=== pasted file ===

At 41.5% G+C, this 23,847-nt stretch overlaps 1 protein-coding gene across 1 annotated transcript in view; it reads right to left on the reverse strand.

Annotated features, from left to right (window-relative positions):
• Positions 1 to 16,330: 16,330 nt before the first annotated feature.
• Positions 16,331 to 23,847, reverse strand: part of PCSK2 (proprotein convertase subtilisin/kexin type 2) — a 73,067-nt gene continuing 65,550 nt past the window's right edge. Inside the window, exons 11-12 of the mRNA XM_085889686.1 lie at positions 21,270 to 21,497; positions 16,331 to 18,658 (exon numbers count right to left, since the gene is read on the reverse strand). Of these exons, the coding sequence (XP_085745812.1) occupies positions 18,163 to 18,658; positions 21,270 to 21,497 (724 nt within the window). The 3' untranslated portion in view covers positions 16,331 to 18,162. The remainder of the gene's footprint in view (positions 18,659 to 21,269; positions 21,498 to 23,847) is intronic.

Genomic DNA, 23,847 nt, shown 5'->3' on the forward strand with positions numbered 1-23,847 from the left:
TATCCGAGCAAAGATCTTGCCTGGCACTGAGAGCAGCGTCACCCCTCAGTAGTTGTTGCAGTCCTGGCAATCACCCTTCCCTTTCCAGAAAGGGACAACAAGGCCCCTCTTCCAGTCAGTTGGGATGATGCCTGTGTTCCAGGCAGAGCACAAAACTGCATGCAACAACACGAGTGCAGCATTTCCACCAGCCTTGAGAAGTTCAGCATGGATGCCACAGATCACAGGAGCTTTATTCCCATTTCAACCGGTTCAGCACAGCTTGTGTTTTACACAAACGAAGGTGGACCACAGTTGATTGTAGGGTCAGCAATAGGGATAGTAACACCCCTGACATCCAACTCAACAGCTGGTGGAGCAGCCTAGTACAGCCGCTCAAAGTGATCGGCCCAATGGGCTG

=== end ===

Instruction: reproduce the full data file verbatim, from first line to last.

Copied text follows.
At 41.5% G+C, this 23,847-nt stretch overlaps 1 protein-coding gene across 1 annotated transcript in view; it reads right to left on the reverse strand.

Annotated features, from left to right (window-relative positions):
• Positions 1 to 16,330: 16,330 nt before the first annotated feature.
• Positions 16,331 to 23,847, reverse strand: part of PCSK2 (proprotein convertase subtilisin/kexin type 2) — a 73,067-nt gene continuing 65,550 nt past the window's right edge. Inside the window, exons 11-12 of the mRNA XM_085889686.1 lie at positions 21,270 to 21,497; positions 16,331 to 18,658 (exon numbers count right to left, since the gene is read on the reverse strand). Of these exons, the coding sequence (XP_085745812.1) occupies positions 18,163 to 18,658; positions 21,270 to 21,497 (724 nt within the window). The 3' untranslated portion in view covers positions 16,331 to 18,162. The remainder of the gene's footprint in view (positions 18,659 to 21,269; positions 21,498 to 23,847) is intronic.

Genomic DNA, 23,847 nt, shown 5'->3' on the forward strand with positions numbered 1-23,847 from the left:
TATCCGAGCAAAGATCTTGCCTGGCACTGAGAGCAGCGTCACCCCTCAGTAGTTGTTGCAGTCCTGGCAATCACCCTTCCCTTTCCAGAAAGGGACAACAAGGCCCCTCTTCCAGTCAGTTGGGATGATGCCTGTGTTCCAGGCAGAGCACAAAACTGCATGCAACAACACGAGTGCAGCATTTCCACCAGCCTTGAGAAGTTCAGCATGGATGCCACAGATCACAGGAGCTTTATTCCCATTTCAACCGGTTCAGCACAGCTTGTGTTTTACACAAACGAAGGTGGACCACAGTTGATTGTAGGGTCAGCAATAGGGATAGTAACACCCCTGACATCCAACTCAACAGCTGGTGGAGCAGCCTAGTACAGCCGCTCAAAGTGATCGGCCCAATGGGCTG